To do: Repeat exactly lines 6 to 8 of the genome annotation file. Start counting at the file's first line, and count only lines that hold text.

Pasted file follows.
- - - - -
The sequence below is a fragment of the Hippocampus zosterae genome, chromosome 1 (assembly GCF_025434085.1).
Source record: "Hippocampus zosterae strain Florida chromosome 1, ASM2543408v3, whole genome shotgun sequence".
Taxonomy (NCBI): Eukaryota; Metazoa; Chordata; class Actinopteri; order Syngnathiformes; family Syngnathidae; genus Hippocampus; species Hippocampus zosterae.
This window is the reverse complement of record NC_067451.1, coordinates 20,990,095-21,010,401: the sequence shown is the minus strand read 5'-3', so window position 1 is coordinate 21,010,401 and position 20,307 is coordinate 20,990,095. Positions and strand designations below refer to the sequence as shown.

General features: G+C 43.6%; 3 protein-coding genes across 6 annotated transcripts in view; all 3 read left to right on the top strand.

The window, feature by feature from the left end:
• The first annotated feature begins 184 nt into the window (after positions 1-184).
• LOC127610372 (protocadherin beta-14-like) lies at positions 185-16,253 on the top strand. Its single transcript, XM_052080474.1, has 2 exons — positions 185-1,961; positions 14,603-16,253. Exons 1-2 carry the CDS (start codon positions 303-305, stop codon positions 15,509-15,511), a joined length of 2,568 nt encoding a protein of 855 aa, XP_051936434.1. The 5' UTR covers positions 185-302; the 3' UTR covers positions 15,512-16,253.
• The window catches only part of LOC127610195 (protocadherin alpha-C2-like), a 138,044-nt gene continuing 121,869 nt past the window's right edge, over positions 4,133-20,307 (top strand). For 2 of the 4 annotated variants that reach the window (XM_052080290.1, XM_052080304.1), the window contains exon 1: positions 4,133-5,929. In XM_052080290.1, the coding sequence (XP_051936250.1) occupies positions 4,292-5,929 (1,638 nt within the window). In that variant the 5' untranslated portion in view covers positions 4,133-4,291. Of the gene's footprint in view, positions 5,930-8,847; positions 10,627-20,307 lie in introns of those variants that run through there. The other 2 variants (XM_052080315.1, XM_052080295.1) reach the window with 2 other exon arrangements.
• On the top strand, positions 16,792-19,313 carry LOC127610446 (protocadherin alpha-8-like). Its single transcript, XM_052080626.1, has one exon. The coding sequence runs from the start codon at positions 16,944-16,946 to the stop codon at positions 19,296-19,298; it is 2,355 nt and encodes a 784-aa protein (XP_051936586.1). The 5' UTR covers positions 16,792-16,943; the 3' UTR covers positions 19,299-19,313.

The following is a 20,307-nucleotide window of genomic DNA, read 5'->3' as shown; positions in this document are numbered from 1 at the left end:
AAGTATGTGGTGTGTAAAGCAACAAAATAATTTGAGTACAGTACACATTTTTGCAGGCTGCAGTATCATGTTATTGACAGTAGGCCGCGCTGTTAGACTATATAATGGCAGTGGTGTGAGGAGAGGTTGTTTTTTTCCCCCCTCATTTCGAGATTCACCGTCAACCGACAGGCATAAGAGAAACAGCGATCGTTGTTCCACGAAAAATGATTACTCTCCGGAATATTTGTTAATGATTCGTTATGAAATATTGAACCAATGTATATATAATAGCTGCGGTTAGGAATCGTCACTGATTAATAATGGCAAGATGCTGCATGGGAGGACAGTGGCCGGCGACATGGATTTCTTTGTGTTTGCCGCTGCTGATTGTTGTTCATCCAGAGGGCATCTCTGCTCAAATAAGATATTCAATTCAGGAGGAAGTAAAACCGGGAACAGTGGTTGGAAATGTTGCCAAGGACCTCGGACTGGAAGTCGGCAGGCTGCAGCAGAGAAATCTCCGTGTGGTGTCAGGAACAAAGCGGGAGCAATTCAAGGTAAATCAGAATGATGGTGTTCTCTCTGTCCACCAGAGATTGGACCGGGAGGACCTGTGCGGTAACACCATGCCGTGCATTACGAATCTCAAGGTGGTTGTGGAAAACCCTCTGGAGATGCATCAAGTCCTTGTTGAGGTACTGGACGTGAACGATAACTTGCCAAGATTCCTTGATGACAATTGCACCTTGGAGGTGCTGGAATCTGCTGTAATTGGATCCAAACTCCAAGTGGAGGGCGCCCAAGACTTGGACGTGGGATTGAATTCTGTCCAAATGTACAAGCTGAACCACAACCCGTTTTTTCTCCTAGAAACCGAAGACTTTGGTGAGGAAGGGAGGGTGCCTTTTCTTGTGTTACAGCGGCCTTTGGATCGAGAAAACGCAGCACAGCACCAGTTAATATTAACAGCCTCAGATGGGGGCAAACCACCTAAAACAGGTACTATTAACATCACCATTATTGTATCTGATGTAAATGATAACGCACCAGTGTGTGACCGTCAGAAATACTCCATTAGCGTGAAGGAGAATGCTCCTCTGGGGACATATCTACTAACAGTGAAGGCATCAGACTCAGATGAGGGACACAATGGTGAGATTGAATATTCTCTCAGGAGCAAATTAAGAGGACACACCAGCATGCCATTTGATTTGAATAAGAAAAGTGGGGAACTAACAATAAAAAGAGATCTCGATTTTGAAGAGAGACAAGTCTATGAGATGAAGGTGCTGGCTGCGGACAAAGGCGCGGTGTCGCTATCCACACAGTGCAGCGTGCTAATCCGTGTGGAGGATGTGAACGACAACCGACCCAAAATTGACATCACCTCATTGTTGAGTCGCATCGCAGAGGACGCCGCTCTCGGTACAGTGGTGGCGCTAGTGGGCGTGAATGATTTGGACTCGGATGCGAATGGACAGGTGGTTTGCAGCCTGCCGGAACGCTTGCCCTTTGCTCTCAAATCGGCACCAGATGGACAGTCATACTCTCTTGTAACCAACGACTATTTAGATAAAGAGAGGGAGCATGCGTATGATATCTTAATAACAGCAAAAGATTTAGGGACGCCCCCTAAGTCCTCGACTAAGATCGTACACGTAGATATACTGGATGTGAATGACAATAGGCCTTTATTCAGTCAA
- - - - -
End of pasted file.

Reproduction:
The window, feature by feature from the left end:
• The first annotated feature begins 184 nt into the window (after positions 1-184).
• LOC127610372 (protocadherin beta-14-like) lies at positions 185-16,253 on the top strand. Its single transcript, XM_052080474.1, has 2 exons — positions 185-1,961; positions 14,603-16,253. Exons 1-2 carry the CDS (start codon positions 303-305, stop codon positions 15,509-15,511), a joined length of 2,568 nt encoding a protein of 855 aa, XP_051936434.1. The 5' UTR covers positions 185-302; the 3' UTR covers positions 15,512-16,253.